Of the untold bounty of scientific progress there are a few ideas more open to criticism than others but none seem as targeted as evolution. This theme of biological descent with modification and/or natural selection is an important idea, so important in fact that it is to our benefit to communicate this effectively, because its importance draws in so much unsubstantiated criticism. In other words, it is an imperative to communicate the theory and evidence effectively so as to combat its antagonists who are ever reproaching science and the philosophy of inquiry for some perceived wrong it has done them, or their group. Because of this constant willingness to attack empiricism, it usually falls to the popularizers of science to keep public opinion from drifting over the precipice and into the cult of the faithful and superstitious. It also becomes an imperative to demonstrate that works of art are in no way diminished by focusing on scientific research.

From this perspective I find myself listening to the eighth full length album from Finnish power metal band Nightwish. Endless Forms Most Beautiful focuses on artistically communicating the understanding of science in a very easily approached manner. Musically, this is what I have come to expect from Nightwish: a sound that is overly popular with a power metal base that drifts between heavy metal, hard rock, and light classical influences. Female vocals drive the bulk of the music, and the structural variations add a bit to what may otherwise falls into the formulaic. The performances are all flawless, over produced, and nearing the mechanical with over the top choruses, strings, keys, acoustic guitars, etc. You could simply say the album is extraordinarily inoffensive, mainstream, and essentially a work of metal music accessible to all ages, and potentially those not traditionally in the category of metal enthusiast.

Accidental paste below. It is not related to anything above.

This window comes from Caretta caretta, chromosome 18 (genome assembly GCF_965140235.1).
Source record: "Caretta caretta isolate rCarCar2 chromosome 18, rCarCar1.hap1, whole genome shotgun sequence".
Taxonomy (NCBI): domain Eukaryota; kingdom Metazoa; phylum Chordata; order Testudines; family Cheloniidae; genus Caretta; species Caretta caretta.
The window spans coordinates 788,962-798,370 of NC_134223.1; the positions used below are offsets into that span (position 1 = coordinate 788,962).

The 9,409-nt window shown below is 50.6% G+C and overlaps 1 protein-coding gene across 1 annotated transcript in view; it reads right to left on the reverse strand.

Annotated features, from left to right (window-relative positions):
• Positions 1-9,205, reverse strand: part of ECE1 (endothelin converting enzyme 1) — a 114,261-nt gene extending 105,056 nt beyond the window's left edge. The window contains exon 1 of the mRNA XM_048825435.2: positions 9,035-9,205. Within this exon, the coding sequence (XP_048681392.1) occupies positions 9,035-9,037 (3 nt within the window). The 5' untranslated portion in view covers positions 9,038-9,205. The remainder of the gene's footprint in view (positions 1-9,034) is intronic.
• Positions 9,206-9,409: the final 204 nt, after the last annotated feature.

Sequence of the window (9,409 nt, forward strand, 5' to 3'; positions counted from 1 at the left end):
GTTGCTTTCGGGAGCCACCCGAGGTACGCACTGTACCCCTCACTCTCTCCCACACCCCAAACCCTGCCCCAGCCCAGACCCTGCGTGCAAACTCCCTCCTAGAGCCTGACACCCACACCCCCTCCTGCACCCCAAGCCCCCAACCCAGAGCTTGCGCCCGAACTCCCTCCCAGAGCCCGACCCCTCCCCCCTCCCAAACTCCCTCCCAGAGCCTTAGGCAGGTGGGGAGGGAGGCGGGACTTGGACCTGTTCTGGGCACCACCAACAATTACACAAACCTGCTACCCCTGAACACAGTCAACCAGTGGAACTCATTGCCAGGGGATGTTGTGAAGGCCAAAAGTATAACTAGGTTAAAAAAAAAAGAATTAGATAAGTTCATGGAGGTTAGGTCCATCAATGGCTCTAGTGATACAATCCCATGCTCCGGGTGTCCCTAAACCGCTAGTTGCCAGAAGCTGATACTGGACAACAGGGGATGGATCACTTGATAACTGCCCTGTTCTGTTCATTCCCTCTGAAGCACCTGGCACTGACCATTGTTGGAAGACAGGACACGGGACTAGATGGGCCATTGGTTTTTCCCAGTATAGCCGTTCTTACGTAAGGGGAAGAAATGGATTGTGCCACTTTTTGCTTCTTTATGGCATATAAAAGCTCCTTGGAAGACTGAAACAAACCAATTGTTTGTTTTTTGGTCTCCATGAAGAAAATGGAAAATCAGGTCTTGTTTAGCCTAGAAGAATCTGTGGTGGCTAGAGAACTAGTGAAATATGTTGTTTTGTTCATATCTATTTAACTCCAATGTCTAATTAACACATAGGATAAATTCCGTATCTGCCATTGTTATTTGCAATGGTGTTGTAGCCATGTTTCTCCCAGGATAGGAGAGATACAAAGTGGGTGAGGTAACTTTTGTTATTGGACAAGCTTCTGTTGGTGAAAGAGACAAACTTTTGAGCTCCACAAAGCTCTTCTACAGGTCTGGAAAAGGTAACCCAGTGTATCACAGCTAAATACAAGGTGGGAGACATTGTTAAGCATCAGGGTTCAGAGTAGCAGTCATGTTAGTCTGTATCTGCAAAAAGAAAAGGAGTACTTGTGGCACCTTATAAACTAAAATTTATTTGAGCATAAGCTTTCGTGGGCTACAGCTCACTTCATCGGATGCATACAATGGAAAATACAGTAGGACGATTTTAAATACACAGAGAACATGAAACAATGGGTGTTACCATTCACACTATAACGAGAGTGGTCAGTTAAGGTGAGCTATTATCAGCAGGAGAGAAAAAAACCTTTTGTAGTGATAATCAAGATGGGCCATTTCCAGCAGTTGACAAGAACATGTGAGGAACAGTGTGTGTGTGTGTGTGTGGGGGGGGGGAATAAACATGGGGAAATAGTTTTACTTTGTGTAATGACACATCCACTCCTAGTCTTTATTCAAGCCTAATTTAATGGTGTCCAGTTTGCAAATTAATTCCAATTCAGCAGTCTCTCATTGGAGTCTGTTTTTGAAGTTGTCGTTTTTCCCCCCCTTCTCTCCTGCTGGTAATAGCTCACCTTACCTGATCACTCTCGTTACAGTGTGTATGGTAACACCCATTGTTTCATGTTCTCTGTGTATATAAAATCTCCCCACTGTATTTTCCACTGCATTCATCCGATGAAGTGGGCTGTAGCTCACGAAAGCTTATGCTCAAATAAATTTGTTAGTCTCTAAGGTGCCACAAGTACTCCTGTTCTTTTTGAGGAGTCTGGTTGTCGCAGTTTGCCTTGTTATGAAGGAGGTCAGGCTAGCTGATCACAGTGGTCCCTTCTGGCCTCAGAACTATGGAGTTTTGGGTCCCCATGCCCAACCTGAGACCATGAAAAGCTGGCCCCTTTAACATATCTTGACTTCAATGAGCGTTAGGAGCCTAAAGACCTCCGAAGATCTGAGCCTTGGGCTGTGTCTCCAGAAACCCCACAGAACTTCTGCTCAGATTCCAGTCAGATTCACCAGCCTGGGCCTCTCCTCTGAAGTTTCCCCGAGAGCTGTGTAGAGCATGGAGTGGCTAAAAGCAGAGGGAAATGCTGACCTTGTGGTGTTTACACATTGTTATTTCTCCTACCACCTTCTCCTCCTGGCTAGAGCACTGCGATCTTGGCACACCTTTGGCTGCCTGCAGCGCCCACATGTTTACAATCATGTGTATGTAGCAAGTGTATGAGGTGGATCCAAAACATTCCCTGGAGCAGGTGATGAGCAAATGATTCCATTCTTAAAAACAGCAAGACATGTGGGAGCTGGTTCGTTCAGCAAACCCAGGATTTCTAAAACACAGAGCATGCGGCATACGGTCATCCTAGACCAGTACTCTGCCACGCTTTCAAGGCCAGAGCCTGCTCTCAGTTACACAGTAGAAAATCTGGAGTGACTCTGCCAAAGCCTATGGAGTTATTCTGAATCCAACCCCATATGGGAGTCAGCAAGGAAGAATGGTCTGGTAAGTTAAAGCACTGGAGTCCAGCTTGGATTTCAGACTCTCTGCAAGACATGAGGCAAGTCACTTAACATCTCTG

What makes this interesting is the underlying premise carried through out the album. You can derive it from the album title which is itself a fragment from the ending chapter of The Origin of Species:

“There is grandeur in this view of life, …whilst this planet has gone cycling on according to the fixed law of gravity, from so simple a beginning endless forms most beautiful and most wonderful have been, and are being evolved.”  – Charles Darwin